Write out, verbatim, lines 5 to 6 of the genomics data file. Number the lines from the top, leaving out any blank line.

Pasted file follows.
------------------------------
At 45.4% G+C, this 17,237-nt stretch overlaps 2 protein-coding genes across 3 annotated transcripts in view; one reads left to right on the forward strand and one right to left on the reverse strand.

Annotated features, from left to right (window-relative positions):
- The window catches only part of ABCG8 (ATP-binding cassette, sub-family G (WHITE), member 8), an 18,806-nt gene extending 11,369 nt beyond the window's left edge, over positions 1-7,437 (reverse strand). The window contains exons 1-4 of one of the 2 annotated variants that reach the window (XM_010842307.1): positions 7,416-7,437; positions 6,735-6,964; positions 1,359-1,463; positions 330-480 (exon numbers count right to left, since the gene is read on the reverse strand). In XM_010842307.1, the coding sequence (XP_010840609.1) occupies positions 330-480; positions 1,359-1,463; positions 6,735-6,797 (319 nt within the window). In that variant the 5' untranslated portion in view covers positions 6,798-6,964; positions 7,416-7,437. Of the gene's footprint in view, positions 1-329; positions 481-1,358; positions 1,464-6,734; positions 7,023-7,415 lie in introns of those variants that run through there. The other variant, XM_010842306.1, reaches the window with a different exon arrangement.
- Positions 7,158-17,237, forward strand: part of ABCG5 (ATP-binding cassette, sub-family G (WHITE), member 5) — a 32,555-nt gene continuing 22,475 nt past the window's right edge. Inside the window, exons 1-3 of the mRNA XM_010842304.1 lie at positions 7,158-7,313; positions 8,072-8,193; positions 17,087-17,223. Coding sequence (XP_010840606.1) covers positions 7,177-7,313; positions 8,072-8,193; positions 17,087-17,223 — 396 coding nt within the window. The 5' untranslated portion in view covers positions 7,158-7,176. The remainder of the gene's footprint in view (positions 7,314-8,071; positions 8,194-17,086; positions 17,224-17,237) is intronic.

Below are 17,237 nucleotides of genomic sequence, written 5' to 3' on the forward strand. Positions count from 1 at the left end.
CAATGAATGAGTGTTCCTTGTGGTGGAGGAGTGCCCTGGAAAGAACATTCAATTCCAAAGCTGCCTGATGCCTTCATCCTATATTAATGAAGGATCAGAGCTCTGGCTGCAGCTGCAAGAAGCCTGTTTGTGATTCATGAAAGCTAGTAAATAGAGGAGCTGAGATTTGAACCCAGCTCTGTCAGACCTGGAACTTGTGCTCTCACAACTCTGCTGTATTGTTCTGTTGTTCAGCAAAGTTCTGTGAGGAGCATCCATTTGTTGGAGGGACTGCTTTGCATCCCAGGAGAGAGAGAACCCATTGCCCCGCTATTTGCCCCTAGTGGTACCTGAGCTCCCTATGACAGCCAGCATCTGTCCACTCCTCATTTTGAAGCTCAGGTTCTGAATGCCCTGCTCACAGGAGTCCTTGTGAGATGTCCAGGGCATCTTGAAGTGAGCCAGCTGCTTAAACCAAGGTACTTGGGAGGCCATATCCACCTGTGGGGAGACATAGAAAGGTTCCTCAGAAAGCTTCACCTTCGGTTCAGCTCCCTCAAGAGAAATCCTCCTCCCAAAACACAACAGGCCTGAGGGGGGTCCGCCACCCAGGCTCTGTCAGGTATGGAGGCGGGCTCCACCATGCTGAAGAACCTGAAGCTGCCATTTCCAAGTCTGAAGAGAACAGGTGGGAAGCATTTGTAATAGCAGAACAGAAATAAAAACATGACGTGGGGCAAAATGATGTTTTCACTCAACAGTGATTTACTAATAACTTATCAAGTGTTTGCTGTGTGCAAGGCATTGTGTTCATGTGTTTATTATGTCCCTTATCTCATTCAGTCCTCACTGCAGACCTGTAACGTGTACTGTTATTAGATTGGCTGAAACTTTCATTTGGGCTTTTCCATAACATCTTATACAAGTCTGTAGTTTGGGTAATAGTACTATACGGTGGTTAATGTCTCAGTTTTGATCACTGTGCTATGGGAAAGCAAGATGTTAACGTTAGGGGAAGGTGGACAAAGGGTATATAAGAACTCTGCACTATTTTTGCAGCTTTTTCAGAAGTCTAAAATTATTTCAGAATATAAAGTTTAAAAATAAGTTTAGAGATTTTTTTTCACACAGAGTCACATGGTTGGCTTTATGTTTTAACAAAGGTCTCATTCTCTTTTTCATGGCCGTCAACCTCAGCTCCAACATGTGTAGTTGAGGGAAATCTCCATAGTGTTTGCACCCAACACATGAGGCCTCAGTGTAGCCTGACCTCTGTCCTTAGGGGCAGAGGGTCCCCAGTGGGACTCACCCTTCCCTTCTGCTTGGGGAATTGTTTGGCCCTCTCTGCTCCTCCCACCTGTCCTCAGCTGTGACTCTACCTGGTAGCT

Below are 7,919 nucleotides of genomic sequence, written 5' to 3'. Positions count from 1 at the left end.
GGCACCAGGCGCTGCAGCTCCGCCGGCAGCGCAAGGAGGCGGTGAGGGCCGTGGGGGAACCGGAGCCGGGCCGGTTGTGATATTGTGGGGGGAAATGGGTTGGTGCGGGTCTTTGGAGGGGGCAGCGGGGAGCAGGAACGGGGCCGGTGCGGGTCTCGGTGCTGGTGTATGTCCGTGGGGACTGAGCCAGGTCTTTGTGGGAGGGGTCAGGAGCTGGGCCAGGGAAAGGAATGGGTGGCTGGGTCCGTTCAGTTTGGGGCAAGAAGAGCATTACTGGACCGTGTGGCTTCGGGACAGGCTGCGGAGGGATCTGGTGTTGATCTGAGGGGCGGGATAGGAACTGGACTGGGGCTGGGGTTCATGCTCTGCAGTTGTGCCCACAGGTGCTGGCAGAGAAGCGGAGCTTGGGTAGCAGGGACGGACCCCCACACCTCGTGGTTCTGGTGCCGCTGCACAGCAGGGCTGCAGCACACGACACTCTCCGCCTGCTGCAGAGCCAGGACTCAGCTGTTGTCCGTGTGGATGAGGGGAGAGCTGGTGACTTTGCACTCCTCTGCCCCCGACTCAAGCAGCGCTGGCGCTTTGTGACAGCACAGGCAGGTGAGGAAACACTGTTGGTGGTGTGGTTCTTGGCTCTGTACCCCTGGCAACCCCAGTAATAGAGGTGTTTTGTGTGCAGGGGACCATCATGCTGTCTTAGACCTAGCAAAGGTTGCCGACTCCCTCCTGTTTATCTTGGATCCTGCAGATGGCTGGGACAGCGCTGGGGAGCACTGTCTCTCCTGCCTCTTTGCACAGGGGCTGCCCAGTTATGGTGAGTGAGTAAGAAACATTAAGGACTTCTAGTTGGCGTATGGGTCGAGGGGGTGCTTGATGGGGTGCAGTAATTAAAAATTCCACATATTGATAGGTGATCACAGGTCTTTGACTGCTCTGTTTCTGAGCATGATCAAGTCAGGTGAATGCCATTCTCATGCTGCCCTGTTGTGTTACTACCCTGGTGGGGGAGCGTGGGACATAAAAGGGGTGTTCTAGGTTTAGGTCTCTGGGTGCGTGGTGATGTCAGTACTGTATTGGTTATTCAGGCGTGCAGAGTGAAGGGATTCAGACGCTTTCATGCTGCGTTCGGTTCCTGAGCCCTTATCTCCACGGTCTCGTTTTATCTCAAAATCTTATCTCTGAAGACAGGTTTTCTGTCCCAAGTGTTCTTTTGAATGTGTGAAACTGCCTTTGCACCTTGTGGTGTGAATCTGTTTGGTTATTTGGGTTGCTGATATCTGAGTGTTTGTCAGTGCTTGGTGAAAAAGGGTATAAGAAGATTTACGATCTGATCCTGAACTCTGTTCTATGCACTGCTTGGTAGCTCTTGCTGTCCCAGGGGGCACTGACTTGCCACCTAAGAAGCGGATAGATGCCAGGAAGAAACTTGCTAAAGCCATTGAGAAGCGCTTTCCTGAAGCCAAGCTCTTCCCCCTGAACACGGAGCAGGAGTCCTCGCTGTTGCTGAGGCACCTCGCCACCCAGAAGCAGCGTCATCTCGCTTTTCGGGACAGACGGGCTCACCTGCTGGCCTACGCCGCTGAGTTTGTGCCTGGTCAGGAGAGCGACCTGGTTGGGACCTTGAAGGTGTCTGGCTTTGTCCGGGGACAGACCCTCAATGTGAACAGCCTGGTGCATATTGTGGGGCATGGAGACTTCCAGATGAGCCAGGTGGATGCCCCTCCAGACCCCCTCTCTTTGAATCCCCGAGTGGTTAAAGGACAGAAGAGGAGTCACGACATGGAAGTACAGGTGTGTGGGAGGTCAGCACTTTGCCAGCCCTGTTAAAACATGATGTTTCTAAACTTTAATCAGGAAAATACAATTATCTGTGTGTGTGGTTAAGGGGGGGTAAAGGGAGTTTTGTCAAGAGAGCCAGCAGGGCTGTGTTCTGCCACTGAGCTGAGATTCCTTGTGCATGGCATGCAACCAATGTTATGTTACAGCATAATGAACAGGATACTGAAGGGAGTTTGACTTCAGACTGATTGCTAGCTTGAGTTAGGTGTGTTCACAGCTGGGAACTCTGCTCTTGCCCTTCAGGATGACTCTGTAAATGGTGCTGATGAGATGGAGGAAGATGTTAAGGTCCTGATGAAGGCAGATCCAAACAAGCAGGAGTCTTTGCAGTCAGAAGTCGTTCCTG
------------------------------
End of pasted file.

Below are 17,237 nucleotides of genomic sequence, written 5' to 3' on the forward strand. Positions count from 1 at the left end.
CAATGAATGAGTGTTCCTTGTGGTGGAGGAGTGCCCTGGAAAGAACATTCAATTCCAAAGCTGCCTGATGCCTTCATCCTATATTAATGAAGGATCAGAGCTCTGGCTGCAGCTGCAAGAAGCCTGTTTGTGATTCATGAAAGCTAGTAAATAGAGGAGCTGAGATTTGAACCCAGCTCTGTCAGACCTGGAACTTGTGCTCTCACAACTCTGCTGTATTGTTCTGTTGTTCAGCAAAGTTCTGTGAGGAGCATCCATTTGTTGGAGGGACTGCTTTGCATCCCAGGAGAGAGAGAACCCATTGCCCCGCTATTTGCCCCTAGTGGTACCTGAGCTCCCTATGACAGCCAGCATCTGTCCACTCCTCATTTTGAAGCTCAGGTTCTGAATGCCCTGCTCACAGGAGTCCTTGTGAGATGTCCAGGGCATCTTGAAGTGAGCCAGCTGCTTAAACCAAGGTACTTGGGAGGCCATATCCACCTGTGGGGAGACATAGAAAGGTTCCTCAGAAAGCTTCACCTTCGGTTCAGCTCCCTCAAGAGAAATCCTCCTCCCAAAACACAACAGGCCTGAGGGGGGTCCGCCACCCAGGCTCTGTCAGGTATGGAGGCGGGCTCCACCATGCTGAAGAACCTGAAGCTGCCATTTCCAAGTCTGAAGAGAACAGGTGGGAAGCATTTGTAATAGCAGAACAGAAATAAAAACATGACGTGGGGCAAAATGATGTTTTCACTCAACAGTGATTTACTAATAACTTATCAAGTGTTTGCTGTGTGCAAGGCATTGTGTTCATGTGTTTATTATGTCCCTTATCTCATTCAGTCCTCACTGCAGACCTGTAACGTGTACTGTTATTAGATTGGCTGAAACTTTCATTTGGGCTTTTCCATAACATCTTATACAAGTCTGTAGTTTGGGTAATAGTACTATACGGTGGTTAATGTCTCAGTTTTGATCACTGTGCTATGGGAAAGCAAGATGTTAACGTTAGGGGAAGGTGGACAAAGGGTATATAAGAACTCTGCACTATTTTTGCAGCTTTTTCAGAAGTCTAAAATTATTTCAGAATATAAAGTTTAAAAATAAGTTTAGAGATTTTTTTTCACACAGAGTCACATGGTTGGCTTTATGTTTTAACAAAGGTCTCATTCTCTTTTTCATGGCCGTCAACCTCAGCTCCAACATGTGTAGTTGAGGGAAATCTCCATAGTGTTTGCACCCAACACATGAGGCCTCAGTGTAGCCTGACCTCTGTCCTTAGGGGCAGAGGGTCCCCAGTGGGACTCACCCTTCCCTTCTGCTTGGGGAATTGTTTGGCCCTCTCTGCTCCTCCCACCTGTCCTCAGCTGTGACTCTACCTGGTAGCT